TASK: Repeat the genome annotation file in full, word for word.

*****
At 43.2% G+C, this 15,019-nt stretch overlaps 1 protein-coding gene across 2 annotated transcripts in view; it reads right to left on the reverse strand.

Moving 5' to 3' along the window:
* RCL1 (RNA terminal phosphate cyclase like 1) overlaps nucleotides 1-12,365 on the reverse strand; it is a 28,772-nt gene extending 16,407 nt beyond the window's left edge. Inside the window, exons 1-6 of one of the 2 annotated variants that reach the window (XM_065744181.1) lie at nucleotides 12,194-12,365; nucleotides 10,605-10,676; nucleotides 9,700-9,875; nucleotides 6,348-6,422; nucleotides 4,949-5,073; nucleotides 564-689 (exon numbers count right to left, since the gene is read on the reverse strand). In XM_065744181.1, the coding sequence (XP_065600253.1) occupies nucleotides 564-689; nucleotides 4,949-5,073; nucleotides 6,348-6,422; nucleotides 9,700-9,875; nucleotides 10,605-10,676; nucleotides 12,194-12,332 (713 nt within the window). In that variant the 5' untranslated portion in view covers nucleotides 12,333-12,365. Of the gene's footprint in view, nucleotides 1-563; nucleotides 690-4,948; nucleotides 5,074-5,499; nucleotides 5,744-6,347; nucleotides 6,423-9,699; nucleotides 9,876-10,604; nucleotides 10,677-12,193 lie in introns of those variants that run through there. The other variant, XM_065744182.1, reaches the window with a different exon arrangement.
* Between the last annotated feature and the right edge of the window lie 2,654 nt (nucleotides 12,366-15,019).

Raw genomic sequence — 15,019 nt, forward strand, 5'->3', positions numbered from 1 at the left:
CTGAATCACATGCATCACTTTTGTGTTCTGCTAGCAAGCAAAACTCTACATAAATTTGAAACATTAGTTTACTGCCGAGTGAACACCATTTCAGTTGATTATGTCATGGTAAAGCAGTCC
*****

At 43.2% G+C, this 15,019-nt stretch overlaps 1 protein-coding gene across 2 annotated transcripts in view; it reads right to left on the reverse strand.

Moving 5' to 3' along the window:
* RCL1 (RNA terminal phosphate cyclase like 1) overlaps nucleotides 1-12,365 on the reverse strand; it is a 28,772-nt gene extending 16,407 nt beyond the window's left edge. Inside the window, exons 1-6 of one of the 2 annotated variants that reach the window (XM_065744181.1) lie at nucleotides 12,194-12,365; nucleotides 10,605-10,676; nucleotides 9,700-9,875; nucleotides 6,348-6,422; nucleotides 4,949-5,073; nucleotides 564-689 (exon numbers count right to left, since the gene is read on the reverse strand). In XM_065744181.1, the coding sequence (XP_065600253.1) occupies nucleotides 564-689; nucleotides 4,949-5,073; nucleotides 6,348-6,422; nucleotides 9,700-9,875; nucleotides 10,605-10,676; nucleotides 12,194-12,332 (713 nt within the window). In that variant the 5' untranslated portion in view covers nucleotides 12,333-12,365. Of the gene's footprint in view, nucleotides 1-563; nucleotides 690-4,948; nucleotides 5,074-5,499; nucleotides 5,744-6,347; nucleotides 6,423-9,699; nucleotides 9,876-10,604; nucleotides 10,677-12,193 lie in introns of those variants that run through there. The other variant, XM_065744182.1, reaches the window with a different exon arrangement.
* Between the last annotated feature and the right edge of the window lie 2,654 nt (nucleotides 12,366-15,019).

Raw genomic sequence — 15,019 nt, forward strand, 5'->3', positions numbered from 1 at the left:
CTGAATCACATGCATCACTTTTGTGTTCTGCTAGCAAGCAAAACTCTACATAAATTTGAAACATTAGTTTACTGCCGAGTGAACACCATTTCAGTTGATTATGTCATGGTAAAGCAGTCC